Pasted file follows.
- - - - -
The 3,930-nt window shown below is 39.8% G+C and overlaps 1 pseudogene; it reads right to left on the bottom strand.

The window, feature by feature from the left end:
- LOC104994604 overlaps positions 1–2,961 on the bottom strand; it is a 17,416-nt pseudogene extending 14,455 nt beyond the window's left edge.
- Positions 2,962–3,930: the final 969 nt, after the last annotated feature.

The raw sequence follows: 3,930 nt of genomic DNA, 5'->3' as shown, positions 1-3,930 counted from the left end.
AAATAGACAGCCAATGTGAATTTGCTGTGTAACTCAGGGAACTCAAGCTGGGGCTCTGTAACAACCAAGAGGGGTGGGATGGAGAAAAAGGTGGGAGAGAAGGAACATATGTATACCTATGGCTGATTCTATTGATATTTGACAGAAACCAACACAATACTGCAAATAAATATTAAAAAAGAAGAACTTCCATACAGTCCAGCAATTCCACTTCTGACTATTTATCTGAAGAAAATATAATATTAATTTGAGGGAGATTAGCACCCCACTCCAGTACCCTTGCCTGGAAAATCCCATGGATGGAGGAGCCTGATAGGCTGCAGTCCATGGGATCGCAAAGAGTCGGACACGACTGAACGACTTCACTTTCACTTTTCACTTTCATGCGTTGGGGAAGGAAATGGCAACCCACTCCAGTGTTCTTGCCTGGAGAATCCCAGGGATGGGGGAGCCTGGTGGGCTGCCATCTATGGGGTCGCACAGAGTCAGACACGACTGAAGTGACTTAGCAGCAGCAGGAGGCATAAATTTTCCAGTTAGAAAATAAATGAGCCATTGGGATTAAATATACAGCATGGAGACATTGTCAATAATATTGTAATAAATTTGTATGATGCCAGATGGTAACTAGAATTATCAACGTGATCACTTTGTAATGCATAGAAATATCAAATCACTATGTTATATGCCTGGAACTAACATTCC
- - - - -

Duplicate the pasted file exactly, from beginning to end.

The 3,930-nt window shown below is 39.8% G+C and overlaps 1 pseudogene; it reads right to left on the bottom strand.

The window, feature by feature from the left end:
- LOC104994604 overlaps positions 1–2,961 on the bottom strand; it is a 17,416-nt pseudogene extending 14,455 nt beyond the window's left edge.
- Positions 2,962–3,930: the final 969 nt, after the last annotated feature.

The raw sequence follows: 3,930 nt of genomic DNA, 5'->3' as shown, positions 1-3,930 counted from the left end.
AAATAGACAGCCAATGTGAATTTGCTGTGTAACTCAGGGAACTCAAGCTGGGGCTCTGTAACAACCAAGAGGGGTGGGATGGAGAAAAAGGTGGGAGAGAAGGAACATATGTATACCTATGGCTGATTCTATTGATATTTGACAGAAACCAACACAATACTGCAAATAAATATTAAAAAAGAAGAACTTCCATACAGTCCAGCAATTCCACTTCTGACTATTTATCTGAAGAAAATATAATATTAATTTGAGGGAGATTAGCACCCCACTCCAGTACCCTTGCCTGGAAAATCCCATGGATGGAGGAGCCTGATAGGCTGCAGTCCATGGGATCGCAAAGAGTCGGACACGACTGAACGACTTCACTTTCACTTTTCACTTTCATGCGTTGGGGAAGGAAATGGCAACCCACTCCAGTGTTCTTGCCTGGAGAATCCCAGGGATGGGGGAGCCTGGTGGGCTGCCATCTATGGGGTCGCACAGAGTCAGACACGACTGAAGTGACTTAGCAGCAGCAGGAGGCATAAATTTTCCAGTTAGAAAATAAATGAGCCATTGGGATTAAATATACAGCATGGAGACATTGTCAATAATATTGTAATAAATTTGTATGATGCCAGATGGTAACTAGAATTATCAACGTGATCACTTTGTAATGCATAGAAATATCAAATCACTATGTTATATGCCTGGAACTAACATTCC